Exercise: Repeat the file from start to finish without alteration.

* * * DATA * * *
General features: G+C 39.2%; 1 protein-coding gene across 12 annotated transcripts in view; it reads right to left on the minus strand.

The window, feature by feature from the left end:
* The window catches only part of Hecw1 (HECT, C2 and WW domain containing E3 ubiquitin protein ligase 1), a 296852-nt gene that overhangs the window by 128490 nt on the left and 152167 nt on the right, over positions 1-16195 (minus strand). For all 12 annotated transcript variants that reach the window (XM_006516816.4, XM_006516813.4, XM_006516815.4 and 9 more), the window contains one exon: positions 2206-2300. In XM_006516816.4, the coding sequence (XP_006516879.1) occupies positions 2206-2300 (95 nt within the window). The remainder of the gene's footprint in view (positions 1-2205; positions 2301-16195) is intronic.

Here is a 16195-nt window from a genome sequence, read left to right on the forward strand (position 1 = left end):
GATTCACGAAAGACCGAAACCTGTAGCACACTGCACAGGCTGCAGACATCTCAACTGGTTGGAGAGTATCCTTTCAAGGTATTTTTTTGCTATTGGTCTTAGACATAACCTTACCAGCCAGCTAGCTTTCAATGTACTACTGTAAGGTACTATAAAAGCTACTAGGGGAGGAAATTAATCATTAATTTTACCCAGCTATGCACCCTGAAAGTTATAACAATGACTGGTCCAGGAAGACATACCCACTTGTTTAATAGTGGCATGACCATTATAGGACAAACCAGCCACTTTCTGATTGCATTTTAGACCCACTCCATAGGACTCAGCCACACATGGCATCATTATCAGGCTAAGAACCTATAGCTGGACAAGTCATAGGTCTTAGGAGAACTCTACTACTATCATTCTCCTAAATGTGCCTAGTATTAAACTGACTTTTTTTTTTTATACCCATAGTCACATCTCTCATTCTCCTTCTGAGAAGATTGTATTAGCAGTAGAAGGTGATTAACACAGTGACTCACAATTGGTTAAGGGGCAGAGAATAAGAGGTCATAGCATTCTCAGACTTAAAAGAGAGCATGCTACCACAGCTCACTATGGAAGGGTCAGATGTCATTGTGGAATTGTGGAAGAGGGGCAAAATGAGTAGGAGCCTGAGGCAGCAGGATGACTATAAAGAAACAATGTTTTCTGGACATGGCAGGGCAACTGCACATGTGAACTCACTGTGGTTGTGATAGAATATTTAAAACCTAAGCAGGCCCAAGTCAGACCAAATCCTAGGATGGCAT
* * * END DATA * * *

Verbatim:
General features: G+C 39.2%; 1 protein-coding gene across 12 annotated transcripts in view; it reads right to left on the minus strand.

The window, feature by feature from the left end:
* The window catches only part of Hecw1 (HECT, C2 and WW domain containing E3 ubiquitin protein ligase 1), a 296852-nt gene that overhangs the window by 128490 nt on the left and 152167 nt on the right, over positions 1-16195 (minus strand). For all 12 annotated transcript variants that reach the window (XM_006516816.4, XM_006516813.4, XM_006516815.4 and 9 more), the window contains one exon: positions 2206-2300. In XM_006516816.4, the coding sequence (XP_006516879.1) occupies positions 2206-2300 (95 nt within the window). The remainder of the gene's footprint in view (positions 1-2205; positions 2301-16195) is intronic.

Here is a 16195-nt window from a genome sequence, read left to right on the forward strand (position 1 = left end):
GATTCACGAAAGACCGAAACCTGTAGCACACTGCACAGGCTGCAGACATCTCAACTGGTTGGAGAGTATCCTTTCAAGGTATTTTTTTGCTATTGGTCTTAGACATAACCTTACCAGCCAGCTAGCTTTCAATGTACTACTGTAAGGTACTATAAAAGCTACTAGGGGAGGAAATTAATCATTAATTTTACCCAGCTATGCACCCTGAAAGTTATAACAATGACTGGTCCAGGAAGACATACCCACTTGTTTAATAGTGGCATGACCATTATAGGACAAACCAGCCACTTTCTGATTGCATTTTAGACCCACTCCATAGGACTCAGCCACACATGGCATCATTATCAGGCTAAGAACCTATAGCTGGACAAGTCATAGGTCTTAGGAGAACTCTACTACTATCATTCTCCTAAATGTGCCTAGTATTAAACTGACTTTTTTTTTTTATACCCATAGTCACATCTCTCATTCTCCTTCTGAGAAGATTGTATTAGCAGTAGAAGGTGATTAACACAGTGACTCACAATTGGTTAAGGGGCAGAGAATAAGAGGTCATAGCATTCTCAGACTTAAAAGAGAGCATGCTACCACAGCTCACTATGGAAGGGTCAGATGTCATTGTGGAATTGTGGAAGAGGGGCAAAATGAGTAGGAGCCTGAGGCAGCAGGATGACTATAAAGAAACAATGTTTTCTGGACATGGCAGGGCAACTGCACATGTGAACTCACTGTGGTTGTGATAGAATATTTAAAACCTAAGCAGGCCCAAGTCAGACCAAATCCTAGGATGGCAT